Lewis-Clark State College prohibits domestic violence, dating violence, sexual assault, and stalking. Educational and awareness programs are offered routinely to generate awareness of these issues. Training programs and publications inform people how to report incidents of sexual misconduct as well as how to implement safe and positive interventions on behalf of victims and potential victims.
A form of harassment which may include the use of physical, sexual, verbal, emotional, or technological abuse, or similar behaviors intended to control a partner, by a person to harm, threaten, intimidate, or control another person in a relationship of a romantic or intimate nature, regardless of whether that relationship is continuing or has concluded or the number of interactions between the individuals involved.
Domestic Violence is defined (in Idaho Code § 39-6303) as “the physical injury, sexual abuse or forced imprisonment or threat thereof of a family or household member, or of a minor child by a person with whom the minor child has had or is having a dating relationship, or of an adult by a person with whom the adult has had or is having a dating relationship” (2002).
1. Sexual Harassment
Sexual Harassment can include unwelcome sexual advances, requests for sexual favors, or other verbal or physical conduct of a sexual nature, including sexual assault. Sexual harassment, including sexual assault, can involve persons of the same or opposite sex. Consistent with the law, this policy prohibits two types of sexual harassment:
a. Tangible Employment or Educational Action
This type of sexual harassment occurs when the terms or conditions of employment, educational benefits, academic grades or opportunities, living environment or participation in a College activity is conditioned upon, either explicitly or implicitly, submission to or rejection of unwelcome sexual advances or requests for sexual favors, or such submission or rejection is a factor in decisions affecting that individual’s employment, education, living environment, or participation in a College program or activity. Generally, perpetrators will be agents or employees with some authority from the College.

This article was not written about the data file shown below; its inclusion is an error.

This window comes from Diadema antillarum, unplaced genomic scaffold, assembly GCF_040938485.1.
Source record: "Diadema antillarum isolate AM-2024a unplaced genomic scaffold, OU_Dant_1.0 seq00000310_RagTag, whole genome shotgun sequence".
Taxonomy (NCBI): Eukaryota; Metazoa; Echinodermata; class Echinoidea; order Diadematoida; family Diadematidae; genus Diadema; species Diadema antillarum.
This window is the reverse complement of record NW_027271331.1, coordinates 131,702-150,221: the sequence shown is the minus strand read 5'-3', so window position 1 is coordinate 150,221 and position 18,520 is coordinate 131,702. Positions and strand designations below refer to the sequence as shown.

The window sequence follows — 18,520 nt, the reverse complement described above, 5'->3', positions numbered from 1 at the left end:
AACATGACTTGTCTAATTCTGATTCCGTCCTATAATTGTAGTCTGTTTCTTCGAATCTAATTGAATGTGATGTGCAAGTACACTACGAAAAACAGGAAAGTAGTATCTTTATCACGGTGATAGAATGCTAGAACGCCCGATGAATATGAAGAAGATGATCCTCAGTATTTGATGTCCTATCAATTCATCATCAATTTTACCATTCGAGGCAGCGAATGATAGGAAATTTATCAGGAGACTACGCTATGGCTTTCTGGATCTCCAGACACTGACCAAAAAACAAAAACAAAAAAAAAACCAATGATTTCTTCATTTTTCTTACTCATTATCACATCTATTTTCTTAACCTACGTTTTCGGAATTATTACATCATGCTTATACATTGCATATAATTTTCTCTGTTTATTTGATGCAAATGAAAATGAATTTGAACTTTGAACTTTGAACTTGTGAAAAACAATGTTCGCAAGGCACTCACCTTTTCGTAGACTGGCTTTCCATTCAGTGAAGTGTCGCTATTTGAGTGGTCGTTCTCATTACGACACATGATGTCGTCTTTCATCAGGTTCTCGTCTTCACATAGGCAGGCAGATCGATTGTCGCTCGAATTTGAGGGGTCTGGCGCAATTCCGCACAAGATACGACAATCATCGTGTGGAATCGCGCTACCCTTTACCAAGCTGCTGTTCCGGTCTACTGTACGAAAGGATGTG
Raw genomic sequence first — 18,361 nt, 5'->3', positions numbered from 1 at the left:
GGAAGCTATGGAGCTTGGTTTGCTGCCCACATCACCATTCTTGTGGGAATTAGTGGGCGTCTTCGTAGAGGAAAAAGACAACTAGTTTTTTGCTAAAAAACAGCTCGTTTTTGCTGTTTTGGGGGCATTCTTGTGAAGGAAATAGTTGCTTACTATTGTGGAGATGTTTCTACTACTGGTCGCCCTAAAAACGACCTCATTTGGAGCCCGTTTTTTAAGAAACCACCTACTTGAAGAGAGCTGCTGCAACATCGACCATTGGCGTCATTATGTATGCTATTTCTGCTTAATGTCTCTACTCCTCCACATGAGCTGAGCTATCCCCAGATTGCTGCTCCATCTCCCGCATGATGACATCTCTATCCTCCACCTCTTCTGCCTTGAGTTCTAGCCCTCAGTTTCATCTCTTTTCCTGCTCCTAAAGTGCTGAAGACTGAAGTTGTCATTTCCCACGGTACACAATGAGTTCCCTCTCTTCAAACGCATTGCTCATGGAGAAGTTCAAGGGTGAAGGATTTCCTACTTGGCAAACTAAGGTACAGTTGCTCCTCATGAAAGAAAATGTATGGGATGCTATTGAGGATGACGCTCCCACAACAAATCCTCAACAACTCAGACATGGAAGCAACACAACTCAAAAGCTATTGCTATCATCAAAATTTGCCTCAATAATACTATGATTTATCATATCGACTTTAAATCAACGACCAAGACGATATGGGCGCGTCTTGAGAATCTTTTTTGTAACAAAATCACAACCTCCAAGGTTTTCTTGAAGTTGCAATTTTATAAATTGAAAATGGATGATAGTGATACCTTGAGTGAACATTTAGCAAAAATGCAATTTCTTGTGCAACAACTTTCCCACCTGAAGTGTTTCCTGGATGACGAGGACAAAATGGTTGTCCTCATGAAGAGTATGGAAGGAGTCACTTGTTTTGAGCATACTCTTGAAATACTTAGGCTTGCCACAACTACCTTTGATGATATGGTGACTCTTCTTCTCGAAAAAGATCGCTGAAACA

b. Hostile Environment
Hostile Environment based on race, color, religion, national origin, creed, service in the uniformed services, veteran status, sex, age, political ideas, marital or family status, pregnancy, physical or mental disability, genetic information, gender identity, gender expression, or sexual orientation exists when harassment:
i. Is sufficiently serious (i.e., severe, pervasive, or persistent) and objectively offensive so as to deny or limit a person’s ability to participate in or benefit from the College’s programs, services, opportunities, or activities ; or
ii. When such conduct has the purpose or effect of unreasonably interfering with an individual’s employment.
Harassment that creates a hostile environment violates this policy.
A hostile environment can be created by anyone involved in a College program or activity (e.g., administrators, faculty members, students, and even campus guests). Mere offensiveness is not enough to create a hostile environment. Although repeated incidents increase the likelihood that harassment has created a hostile environment, a serious incident, such as a sexual assault, even if isolated, can be sufficient.
In determining whether harassment has created a hostile environment, consideration will be made not only as to whether the conduct was unwelcome to the person who feels harassed, but also whether a reasonable person in a similar situation would have perceived the conduct as objectively offensive.
2. Sexual Misconduct includes sexual assault, inducing incapacitation for sexual purposes, sexual exploitation, and relationship violence.
3. Sexual Assault means an actual or attempted sexual contact with another person without that person’s consent. Sexual assault includes, but is not limited to:
a. Involvement in any sexual contact when the victim is unable to consent.
b. Intentional and unwelcome touching of, or coercing, forcing, or attempting to coerce or force another to touch a person’s intimate parts (defined as genital area, groin, inner thigh, buttocks, or breast).
c. Sexual intercourse without consent, including acts commonly referred to as “rape.”
i. Consent is informed, freely given, and mutual. If coercion, intimidation, threats, or physical force are used there is no consent. If a person is mentally or physically incapacitated or impaired so that such person cannot understand the fact, nature or extent of the sexual situation, there is no consent; this includes impairment or incapacitation due to alcohol or drug consumption, or being asleep or unconscious. There is no consent when there is force, expressed or implied, or use of duress or deception upon the victim. Silence does not necessarily constitute consent. Past consent to sexual activities does not imply ongoing future consent. Whether an individual has taken advantage of a position of influence over an alleged victim may be a factor in determining consent.
Confidential Report Line: 855-840-0070
All calls are confidential and the identity of the caller will remain anonymous.